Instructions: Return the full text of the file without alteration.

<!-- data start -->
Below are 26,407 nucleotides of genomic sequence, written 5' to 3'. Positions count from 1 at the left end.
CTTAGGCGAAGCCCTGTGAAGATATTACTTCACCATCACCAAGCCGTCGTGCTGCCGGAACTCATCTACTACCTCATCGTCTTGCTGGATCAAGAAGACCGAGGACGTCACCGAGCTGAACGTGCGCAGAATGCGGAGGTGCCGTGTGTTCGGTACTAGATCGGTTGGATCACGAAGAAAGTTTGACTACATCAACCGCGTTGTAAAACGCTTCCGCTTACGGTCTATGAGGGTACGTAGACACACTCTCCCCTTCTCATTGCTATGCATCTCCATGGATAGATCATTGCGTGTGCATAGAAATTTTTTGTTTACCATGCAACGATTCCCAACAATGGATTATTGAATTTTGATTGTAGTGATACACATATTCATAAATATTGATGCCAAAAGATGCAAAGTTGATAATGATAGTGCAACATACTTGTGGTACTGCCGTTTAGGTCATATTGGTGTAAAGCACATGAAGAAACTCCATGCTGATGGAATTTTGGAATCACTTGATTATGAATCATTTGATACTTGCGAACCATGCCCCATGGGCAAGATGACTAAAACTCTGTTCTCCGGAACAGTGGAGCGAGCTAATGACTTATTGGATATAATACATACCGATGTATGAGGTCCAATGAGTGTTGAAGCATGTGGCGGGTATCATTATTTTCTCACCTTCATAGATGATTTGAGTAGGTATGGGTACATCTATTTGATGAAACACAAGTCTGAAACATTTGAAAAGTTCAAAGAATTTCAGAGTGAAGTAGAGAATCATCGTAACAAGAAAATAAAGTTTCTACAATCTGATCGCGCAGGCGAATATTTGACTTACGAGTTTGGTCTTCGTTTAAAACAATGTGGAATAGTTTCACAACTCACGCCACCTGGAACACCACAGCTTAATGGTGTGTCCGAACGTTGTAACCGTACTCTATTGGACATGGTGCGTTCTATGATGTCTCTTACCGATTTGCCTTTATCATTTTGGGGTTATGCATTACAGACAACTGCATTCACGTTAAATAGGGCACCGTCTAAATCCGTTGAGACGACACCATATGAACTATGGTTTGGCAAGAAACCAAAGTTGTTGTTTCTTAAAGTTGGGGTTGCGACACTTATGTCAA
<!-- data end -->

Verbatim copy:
Below are 26,407 nucleotides of genomic sequence, written 5' to 3'. Positions count from 1 at the left end.
CTTAGGCGAAGCCCTGTGAAGATATTACTTCACCATCACCAAGCCGTCGTGCTGCCGGAACTCATCTACTACCTCATCGTCTTGCTGGATCAAGAAGACCGAGGACGTCACCGAGCTGAACGTGCGCAGAATGCGGAGGTGCCGTGTGTTCGGTACTAGATCGGTTGGATCACGAAGAAAGTTTGACTACATCAACCGCGTTGTAAAACGCTTCCGCTTACGGTCTATGAGGGTACGTAGACACACTCTCCCCTTCTCATTGCTATGCATCTCCATGGATAGATCATTGCGTGTGCATAGAAATTTTTTGTTTACCATGCAACGATTCCCAACAATGGATTATTGAATTTTGATTGTAGTGATACACATATTCATAAATATTGATGCCAAAAGATGCAAAGTTGATAATGATAGTGCAACATACTTGTGGTACTGCCGTTTAGGTCATATTGGTGTAAAGCACATGAAGAAACTCCATGCTGATGGAATTTTGGAATCACTTGATTATGAATCATTTGATACTTGCGAACCATGCCCCATGGGCAAGATGACTAAAACTCTGTTCTCCGGAACAGTGGAGCGAGCTAATGACTTATTGGATATAATACATACCGATGTATGAGGTCCAATGAGTGTTGAAGCATGTGGCGGGTATCATTATTTTCTCACCTTCATAGATGATTTGAGTAGGTATGGGTACATCTATTTGATGAAACACAAGTCTGAAACATTTGAAAAGTTCAAAGAATTTCAGAGTGAAGTAGAGAATCATCGTAACAAGAAAATAAAGTTTCTACAATCTGATCGCGCAGGCGAATATTTGACTTACGAGTTTGGTCTTCGTTTAAAACAATGTGGAATAGTTTCACAACTCACGCCACCTGGAACACCACAGCTTAATGGTGTGTCCGAACGTTGTAACCGTACTCTATTGGACATGGTGCGTTCTATGATGTCTCTTACCGATTTGCCTTTATCATTTTGGGGTTATGCATTACAGACAACTGCATTCACGTTAAATAGGGCACCGTCTAAATCCGTTGAGACGACACCATATGAACTATGGTTTGGCAAGAAACCAAAGTTGTTGTTTCTTAAAGTTGGGGTTGCGACACTTATGTCAA